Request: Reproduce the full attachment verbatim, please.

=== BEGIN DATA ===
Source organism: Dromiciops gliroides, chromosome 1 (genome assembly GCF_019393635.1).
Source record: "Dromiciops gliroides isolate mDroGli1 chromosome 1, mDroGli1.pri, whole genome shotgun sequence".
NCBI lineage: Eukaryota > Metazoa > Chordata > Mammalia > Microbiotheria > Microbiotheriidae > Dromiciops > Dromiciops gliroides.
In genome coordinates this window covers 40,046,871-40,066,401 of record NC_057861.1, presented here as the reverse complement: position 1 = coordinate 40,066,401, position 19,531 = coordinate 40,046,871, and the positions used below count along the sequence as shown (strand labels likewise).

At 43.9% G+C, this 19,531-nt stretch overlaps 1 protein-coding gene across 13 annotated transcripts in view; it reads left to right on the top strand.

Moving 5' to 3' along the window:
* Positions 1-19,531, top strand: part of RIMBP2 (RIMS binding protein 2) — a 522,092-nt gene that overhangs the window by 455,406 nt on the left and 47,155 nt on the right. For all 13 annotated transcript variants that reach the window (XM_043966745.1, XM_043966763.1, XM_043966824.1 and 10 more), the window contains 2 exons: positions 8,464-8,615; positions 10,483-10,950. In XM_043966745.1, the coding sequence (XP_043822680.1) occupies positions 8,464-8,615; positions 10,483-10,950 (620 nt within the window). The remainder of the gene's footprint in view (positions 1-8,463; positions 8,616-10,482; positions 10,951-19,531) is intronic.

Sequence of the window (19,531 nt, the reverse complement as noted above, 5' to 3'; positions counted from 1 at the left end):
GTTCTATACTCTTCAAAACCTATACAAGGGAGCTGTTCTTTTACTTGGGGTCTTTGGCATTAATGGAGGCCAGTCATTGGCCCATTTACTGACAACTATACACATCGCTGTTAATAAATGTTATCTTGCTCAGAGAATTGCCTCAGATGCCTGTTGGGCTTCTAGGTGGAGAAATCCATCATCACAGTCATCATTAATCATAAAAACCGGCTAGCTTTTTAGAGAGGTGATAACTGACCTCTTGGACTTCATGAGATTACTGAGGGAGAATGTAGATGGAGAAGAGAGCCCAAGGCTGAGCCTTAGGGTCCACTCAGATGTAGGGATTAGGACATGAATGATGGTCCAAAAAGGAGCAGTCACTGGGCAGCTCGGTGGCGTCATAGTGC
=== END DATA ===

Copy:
Source organism: Dromiciops gliroides, chromosome 1 (genome assembly GCF_019393635.1).
Source record: "Dromiciops gliroides isolate mDroGli1 chromosome 1, mDroGli1.pri, whole genome shotgun sequence".
NCBI lineage: Eukaryota > Metazoa > Chordata > Mammalia > Microbiotheria > Microbiotheriidae > Dromiciops > Dromiciops gliroides.
In genome coordinates this window covers 40,046,871-40,066,401 of record NC_057861.1, presented here as the reverse complement: position 1 = coordinate 40,066,401, position 19,531 = coordinate 40,046,871, and the positions used below count along the sequence as shown (strand labels likewise).

At 43.9% G+C, this 19,531-nt stretch overlaps 1 protein-coding gene across 13 annotated transcripts in view; it reads left to right on the top strand.

Moving 5' to 3' along the window:
* Positions 1-19,531, top strand: part of RIMBP2 (RIMS binding protein 2) — a 522,092-nt gene that overhangs the window by 455,406 nt on the left and 47,155 nt on the right. For all 13 annotated transcript variants that reach the window (XM_043966745.1, XM_043966763.1, XM_043966824.1 and 10 more), the window contains 2 exons: positions 8,464-8,615; positions 10,483-10,950. In XM_043966745.1, the coding sequence (XP_043822680.1) occupies positions 8,464-8,615; positions 10,483-10,950 (620 nt within the window). The remainder of the gene's footprint in view (positions 1-8,463; positions 8,616-10,482; positions 10,951-19,531) is intronic.

Sequence of the window (19,531 nt, the reverse complement as noted above, 5' to 3'; positions counted from 1 at the left end):
GTTCTATACTCTTCAAAACCTATACAAGGGAGCTGTTCTTTTACTTGGGGTCTTTGGCATTAATGGAGGCCAGTCATTGGCCCATTTACTGACAACTATACACATCGCTGTTAATAAATGTTATCTTGCTCAGAGAATTGCCTCAGATGCCTGTTGGGCTTCTAGGTGGAGAAATCCATCATCACAGTCATCATTAATCATAAAAACCGGCTAGCTTTTTAGAGAGGTGATAACTGACCTCTTGGACTTCATGAGATTACTGAGGGAGAATGTAGATGGAGAAGAGAGCCCAAGGCTGAGCCTTAGGGTCCACTCAGATGTAGGGATTAGGACATGAATGATGGTCCAAAAAGGAGCAGTCACTGGGCAGCTCGGTGGCGTCATAGTGC